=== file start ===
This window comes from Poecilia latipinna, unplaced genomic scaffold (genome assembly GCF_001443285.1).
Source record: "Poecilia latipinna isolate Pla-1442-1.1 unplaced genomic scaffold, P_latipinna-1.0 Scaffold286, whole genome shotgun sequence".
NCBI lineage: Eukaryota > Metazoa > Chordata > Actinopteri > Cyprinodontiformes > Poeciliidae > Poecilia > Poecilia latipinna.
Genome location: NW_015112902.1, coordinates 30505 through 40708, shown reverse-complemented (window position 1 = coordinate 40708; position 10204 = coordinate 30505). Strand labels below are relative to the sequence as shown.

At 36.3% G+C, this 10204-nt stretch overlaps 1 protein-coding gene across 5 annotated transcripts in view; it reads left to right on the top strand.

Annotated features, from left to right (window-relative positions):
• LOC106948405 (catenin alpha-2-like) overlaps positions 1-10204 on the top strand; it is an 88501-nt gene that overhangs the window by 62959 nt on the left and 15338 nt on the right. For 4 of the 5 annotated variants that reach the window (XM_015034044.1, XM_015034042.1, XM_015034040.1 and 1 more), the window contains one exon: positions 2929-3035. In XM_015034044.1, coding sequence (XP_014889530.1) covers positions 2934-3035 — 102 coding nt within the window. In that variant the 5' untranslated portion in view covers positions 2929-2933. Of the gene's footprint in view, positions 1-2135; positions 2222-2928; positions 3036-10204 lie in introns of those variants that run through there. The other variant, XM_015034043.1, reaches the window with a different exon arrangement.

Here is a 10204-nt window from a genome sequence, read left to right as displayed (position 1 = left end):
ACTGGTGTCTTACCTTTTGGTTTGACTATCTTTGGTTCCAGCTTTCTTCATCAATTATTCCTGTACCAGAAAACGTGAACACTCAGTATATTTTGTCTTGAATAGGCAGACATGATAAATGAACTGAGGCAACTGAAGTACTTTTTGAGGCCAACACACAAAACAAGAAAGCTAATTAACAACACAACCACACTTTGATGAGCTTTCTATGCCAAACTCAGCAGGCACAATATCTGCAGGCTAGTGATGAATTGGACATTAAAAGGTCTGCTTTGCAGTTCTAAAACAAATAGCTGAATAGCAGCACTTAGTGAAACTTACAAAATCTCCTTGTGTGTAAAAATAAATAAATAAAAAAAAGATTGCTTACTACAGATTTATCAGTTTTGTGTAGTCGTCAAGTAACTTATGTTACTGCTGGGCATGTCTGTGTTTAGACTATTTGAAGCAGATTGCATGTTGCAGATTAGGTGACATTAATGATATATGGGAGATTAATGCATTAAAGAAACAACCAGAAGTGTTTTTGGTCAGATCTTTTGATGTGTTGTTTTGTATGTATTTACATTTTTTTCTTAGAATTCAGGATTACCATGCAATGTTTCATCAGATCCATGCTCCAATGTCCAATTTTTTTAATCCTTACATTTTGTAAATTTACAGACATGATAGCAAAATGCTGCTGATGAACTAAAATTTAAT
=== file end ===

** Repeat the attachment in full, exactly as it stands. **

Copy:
This window comes from Poecilia latipinna, unplaced genomic scaffold (genome assembly GCF_001443285.1).
Source record: "Poecilia latipinna isolate Pla-1442-1.1 unplaced genomic scaffold, P_latipinna-1.0 Scaffold286, whole genome shotgun sequence".
NCBI lineage: Eukaryota > Metazoa > Chordata > Actinopteri > Cyprinodontiformes > Poeciliidae > Poecilia > Poecilia latipinna.
Genome location: NW_015112902.1, coordinates 30505 through 40708, shown reverse-complemented (window position 1 = coordinate 40708; position 10204 = coordinate 30505). Strand labels below are relative to the sequence as shown.

At 36.3% G+C, this 10204-nt stretch overlaps 1 protein-coding gene across 5 annotated transcripts in view; it reads left to right on the top strand.

Annotated features, from left to right (window-relative positions):
• LOC106948405 (catenin alpha-2-like) overlaps positions 1-10204 on the top strand; it is an 88501-nt gene that overhangs the window by 62959 nt on the left and 15338 nt on the right. For 4 of the 5 annotated variants that reach the window (XM_015034044.1, XM_015034042.1, XM_015034040.1 and 1 more), the window contains one exon: positions 2929-3035. In XM_015034044.1, coding sequence (XP_014889530.1) covers positions 2934-3035 — 102 coding nt within the window. In that variant the 5' untranslated portion in view covers positions 2929-2933. Of the gene's footprint in view, positions 1-2135; positions 2222-2928; positions 3036-10204 lie in introns of those variants that run through there. The other variant, XM_015034043.1, reaches the window with a different exon arrangement.

Here is a 10204-nt window from a genome sequence, read left to right as displayed (position 1 = left end):
ACTGGTGTCTTACCTTTTGGTTTGACTATCTTTGGTTCCAGCTTTCTTCATCAATTATTCCTGTACCAGAAAACGTGAACACTCAGTATATTTTGTCTTGAATAGGCAGACATGATAAATGAACTGAGGCAACTGAAGTACTTTTTGAGGCCAACACACAAAACAAGAAAGCTAATTAACAACACAACCACACTTTGATGAGCTTTCTATGCCAAACTCAGCAGGCACAATATCTGCAGGCTAGTGATGAATTGGACATTAAAAGGTCTGCTTTGCAGTTCTAAAACAAATAGCTGAATAGCAGCACTTAGTGAAACTTACAAAATCTCCTTGTGTGTAAAAATAAATAAATAAAAAAAAGATTGCTTACTACAGATTTATCAGTTTTGTGTAGTCGTCAAGTAACTTATGTTACTGCTGGGCATGTCTGTGTTTAGACTATTTGAAGCAGATTGCATGTTGCAGATTAGGTGACATTAATGATATATGGGAGATTAATGCATTAAAGAAACAACCAGAAGTGTTTTTGGTCAGATCTTTTGATGTGTTGTTTTGTATGTATTTACATTTTTTTCTTAGAATTCAGGATTACCATGCAATGTTTCATCAGATCCATGCTCCAATGTCCAATTTTTTTAATCCTTACATTTTGTAAATTTACAGACATGATAGCAAAATGCTGCTGATGAACTAAAATTTAAT